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FCC takes first step toward over-the-air 4K broadcasting

FCC takes first step toward over-the-air 4K broadcasting

A proposal would allow TV stations to begin broadcasting in a new IP format


										IDG Worldwide


IDG Worldwide

The Federal Communications Commission has taken the first step toward the eventual roll-out of over-the-air terrestrial 4K television broadcasting in the U.S.

On Thursday, the agency published a proposed regulation that would allow TV stations to begin broadcasts using the ATSC3.0 format, a newer version of the digital transmission format used today.

ATSC 3.0 uses an IP data stream, so it's much more flexible than current broadcast standards. Using the system, broadcasts can simultaneously send several video streams of varying bandwidths and additional streams of data.

Proponents of the technology say this would enable 4K broadcasting and is a way to rapidly disseminate public safety information, but whether such services will be offered is up to individual broadcasters.

The document, a notice of proposed rule making (NPRM), is a statement by the FCC of an intended new regulation. It's the start of the regulation-forming process and can be shaped by comments and pressure from the public and industry.

As proposed, the regulation will allow the voluntary use of ATSC3.0. To receive the new format, upgrades will be required to televisions and reception equipment, so the FCC proposes allowing TV stations to continue broadcasting in the current version 1 format. Cable TV companies won't be required to carry ATSC3.0 signals, and broadcasters will still need to abide by public interest obligations.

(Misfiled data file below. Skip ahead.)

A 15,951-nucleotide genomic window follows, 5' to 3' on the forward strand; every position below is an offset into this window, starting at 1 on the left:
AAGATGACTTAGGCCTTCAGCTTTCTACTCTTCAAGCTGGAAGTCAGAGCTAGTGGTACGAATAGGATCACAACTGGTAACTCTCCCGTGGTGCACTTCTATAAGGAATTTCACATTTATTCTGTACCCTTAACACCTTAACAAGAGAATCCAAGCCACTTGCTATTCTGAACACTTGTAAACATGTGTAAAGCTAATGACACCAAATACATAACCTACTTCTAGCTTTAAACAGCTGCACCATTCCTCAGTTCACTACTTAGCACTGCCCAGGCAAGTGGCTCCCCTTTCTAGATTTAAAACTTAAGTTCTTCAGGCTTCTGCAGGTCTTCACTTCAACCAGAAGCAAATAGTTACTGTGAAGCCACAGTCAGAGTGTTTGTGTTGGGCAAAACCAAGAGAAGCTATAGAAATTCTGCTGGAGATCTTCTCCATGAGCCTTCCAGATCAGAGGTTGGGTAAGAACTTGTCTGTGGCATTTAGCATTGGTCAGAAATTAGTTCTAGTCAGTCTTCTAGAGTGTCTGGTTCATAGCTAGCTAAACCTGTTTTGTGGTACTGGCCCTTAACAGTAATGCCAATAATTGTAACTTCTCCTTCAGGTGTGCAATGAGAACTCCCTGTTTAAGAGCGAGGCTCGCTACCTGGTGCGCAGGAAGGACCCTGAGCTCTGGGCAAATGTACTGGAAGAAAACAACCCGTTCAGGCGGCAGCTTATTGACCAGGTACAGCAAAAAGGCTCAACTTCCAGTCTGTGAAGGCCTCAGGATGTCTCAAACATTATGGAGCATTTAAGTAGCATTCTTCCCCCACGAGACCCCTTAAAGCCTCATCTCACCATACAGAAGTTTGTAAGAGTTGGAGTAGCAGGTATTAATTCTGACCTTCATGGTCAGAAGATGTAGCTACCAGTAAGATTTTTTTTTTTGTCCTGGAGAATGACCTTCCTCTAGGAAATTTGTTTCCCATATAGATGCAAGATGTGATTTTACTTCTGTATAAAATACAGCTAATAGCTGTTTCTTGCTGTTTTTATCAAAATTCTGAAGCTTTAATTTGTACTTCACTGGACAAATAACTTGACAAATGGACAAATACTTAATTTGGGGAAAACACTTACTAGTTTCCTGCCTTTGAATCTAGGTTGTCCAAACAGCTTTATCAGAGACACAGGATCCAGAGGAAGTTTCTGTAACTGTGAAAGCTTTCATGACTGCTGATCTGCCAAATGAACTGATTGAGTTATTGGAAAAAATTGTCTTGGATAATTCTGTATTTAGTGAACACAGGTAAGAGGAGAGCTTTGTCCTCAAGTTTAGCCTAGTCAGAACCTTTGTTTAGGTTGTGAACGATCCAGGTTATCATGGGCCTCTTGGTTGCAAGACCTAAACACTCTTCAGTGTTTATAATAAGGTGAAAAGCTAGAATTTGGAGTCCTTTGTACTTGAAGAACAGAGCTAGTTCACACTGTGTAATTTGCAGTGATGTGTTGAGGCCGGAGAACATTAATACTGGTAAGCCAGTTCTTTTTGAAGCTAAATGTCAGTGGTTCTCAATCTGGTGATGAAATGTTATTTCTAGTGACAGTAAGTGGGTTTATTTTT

The proposed regulation doesn't mandate that TV set makers begin including ATSC3.0 tuners in their products.

The availability of the notice itself is notable. Previously, the FCC published NPRMs internally ahead of monthly meetings, and they only became public after commissioners had voted on them.

But new FCC Chairman Ajit Pai, who was recently appointed by President Donald Trump, wants more transparency in the process.

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FCC Commissioner Ajit Pai speaks at an event in Washington, D.C., on May 5, 2014.

"Lobbyists with inside-the-Beltway connections are typically able to find out what’s in them," he said in a statement. "But the best that average Americans will get is selective disclosures authorized by the Chairman’s Office — disclosures designed to paint items in the most favorable light. More often, the public is kept completely in the dark."

So, from Thursday, Pai is publishing NPRMs as they are available to FCC commissioners. The ATSC3.0 proposal, and one allowing AM radio stations more freedom in siting FM transmitters, were the first two under what Pai said is a trial.

If successful, he said the new transparency policy will "give the public much more insight into the commission’s activities."


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